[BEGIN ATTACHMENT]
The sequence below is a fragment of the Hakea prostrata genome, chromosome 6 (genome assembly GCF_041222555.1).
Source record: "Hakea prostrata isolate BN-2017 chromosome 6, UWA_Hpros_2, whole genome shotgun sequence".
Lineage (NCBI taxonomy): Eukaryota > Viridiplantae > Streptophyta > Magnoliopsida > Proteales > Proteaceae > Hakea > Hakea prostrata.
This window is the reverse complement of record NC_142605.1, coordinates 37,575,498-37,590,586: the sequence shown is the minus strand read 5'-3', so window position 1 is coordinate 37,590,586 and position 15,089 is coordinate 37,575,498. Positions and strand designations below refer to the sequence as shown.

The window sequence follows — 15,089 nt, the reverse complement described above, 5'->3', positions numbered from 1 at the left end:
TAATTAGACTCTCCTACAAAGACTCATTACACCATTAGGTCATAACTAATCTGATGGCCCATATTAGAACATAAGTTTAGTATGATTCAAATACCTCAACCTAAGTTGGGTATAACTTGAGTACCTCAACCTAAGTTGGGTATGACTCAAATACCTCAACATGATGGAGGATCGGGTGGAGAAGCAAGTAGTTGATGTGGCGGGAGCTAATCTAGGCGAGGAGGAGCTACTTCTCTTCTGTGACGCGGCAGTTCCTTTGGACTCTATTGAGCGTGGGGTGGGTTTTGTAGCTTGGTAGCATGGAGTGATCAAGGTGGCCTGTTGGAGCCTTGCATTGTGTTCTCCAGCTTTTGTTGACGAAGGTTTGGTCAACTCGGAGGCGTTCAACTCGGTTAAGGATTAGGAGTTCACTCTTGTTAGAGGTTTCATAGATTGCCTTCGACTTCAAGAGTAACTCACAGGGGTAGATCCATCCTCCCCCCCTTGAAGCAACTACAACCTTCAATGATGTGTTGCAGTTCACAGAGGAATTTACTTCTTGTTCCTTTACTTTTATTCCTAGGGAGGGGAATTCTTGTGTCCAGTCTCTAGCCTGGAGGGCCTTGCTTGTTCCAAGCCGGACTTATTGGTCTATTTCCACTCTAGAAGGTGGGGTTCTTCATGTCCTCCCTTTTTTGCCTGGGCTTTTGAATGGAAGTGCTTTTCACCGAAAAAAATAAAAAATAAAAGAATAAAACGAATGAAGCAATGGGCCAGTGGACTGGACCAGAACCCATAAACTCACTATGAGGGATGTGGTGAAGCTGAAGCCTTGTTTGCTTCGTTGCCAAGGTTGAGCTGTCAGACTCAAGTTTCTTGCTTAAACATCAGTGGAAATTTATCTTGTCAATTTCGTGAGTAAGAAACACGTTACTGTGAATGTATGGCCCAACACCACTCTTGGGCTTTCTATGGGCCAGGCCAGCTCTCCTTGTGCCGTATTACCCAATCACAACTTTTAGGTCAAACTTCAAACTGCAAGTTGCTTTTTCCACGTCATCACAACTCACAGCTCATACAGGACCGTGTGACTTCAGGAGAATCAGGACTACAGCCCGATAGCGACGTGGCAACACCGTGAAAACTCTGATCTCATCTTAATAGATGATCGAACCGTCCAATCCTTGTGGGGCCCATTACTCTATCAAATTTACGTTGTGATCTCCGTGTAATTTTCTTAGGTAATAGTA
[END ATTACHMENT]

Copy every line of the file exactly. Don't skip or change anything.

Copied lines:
The sequence below is a fragment of the Hakea prostrata genome, chromosome 6 (genome assembly GCF_041222555.1).
Source record: "Hakea prostrata isolate BN-2017 chromosome 6, UWA_Hpros_2, whole genome shotgun sequence".
Lineage (NCBI taxonomy): Eukaryota > Viridiplantae > Streptophyta > Magnoliopsida > Proteales > Proteaceae > Hakea > Hakea prostrata.
This window is the reverse complement of record NC_142605.1, coordinates 37,575,498-37,590,586: the sequence shown is the minus strand read 5'-3', so window position 1 is coordinate 37,590,586 and position 15,089 is coordinate 37,575,498. Positions and strand designations below refer to the sequence as shown.

The window sequence follows — 15,089 nt, the reverse complement described above, 5'->3', positions numbered from 1 at the left end:
TAATTAGACTCTCCTACAAAGACTCATTACACCATTAGGTCATAACTAATCTGATGGCCCATATTAGAACATAAGTTTAGTATGATTCAAATACCTCAACCTAAGTTGGGTATAACTTGAGTACCTCAACCTAAGTTGGGTATGACTCAAATACCTCAACATGATGGAGGATCGGGTGGAGAAGCAAGTAGTTGATGTGGCGGGAGCTAATCTAGGCGAGGAGGAGCTACTTCTCTTCTGTGACGCGGCAGTTCCTTTGGACTCTATTGAGCGTGGGGTGGGTTTTGTAGCTTGGTAGCATGGAGTGATCAAGGTGGCCTGTTGGAGCCTTGCATTGTGTTCTCCAGCTTTTGTTGACGAAGGTTTGGTCAACTCGGAGGCGTTCAACTCGGTTAAGGATTAGGAGTTCACTCTTGTTAGAGGTTTCATAGATTGCCTTCGACTTCAAGAGTAACTCACAGGGGTAGATCCATCCTCCCCCCCTTGAAGCAACTACAACCTTCAATGATGTGTTGCAGTTCACAGAGGAATTTACTTCTTGTTCCTTTACTTTTATTCCTAGGGAGGGGAATTCTTGTGTCCAGTCTCTAGCCTGGAGGGCCTTGCTTGTTCCAAGCCGGACTTATTGGTCTATTTCCACTCTAGAAGGTGGGGTTCTTCATGTCCTCCCTTTTTTGCCTGGGCTTTTGAATGGAAGTGCTTTTCACCGAAAAAAATAAAAAATAAAAGAATAAAACGAATGAAGCAATGGGCCAGTGGACTGGACCAGAACCCATAAACTCACTATGAGGGATGTGGTGAAGCTGAAGCCTTGTTTGCTTCGTTGCCAAGGTTGAGCTGTCAGACTCAAGTTTCTTGCTTAAACATCAGTGGAAATTTATCTTGTCAATTTCGTGAGTAAGAAACACGTTACTGTGAATGTATGGCCCAACACCACTCTTGGGCTTTCTATGGGCCAGGCCAGCTCTCCTTGTGCCGTATTACCCAATCACAACTTTTAGGTCAAACTTCAAACTGCAAGTTGCTTTTTCCACGTCATCACAACTCACAGCTCATACAGGACCGTGTGACTTCAGGAGAATCAGGACTACAGCCCGATAGCGACGTGGCAACACCGTGAAAACTCTGATCTCATCTTAATAGATGATCGAACCGTCCAATCCTTGTGGGGCCCATTACTCTATCAAATTTACGTTGTGATCTCCGTGTAATTTTCTTAGGTAATAGTA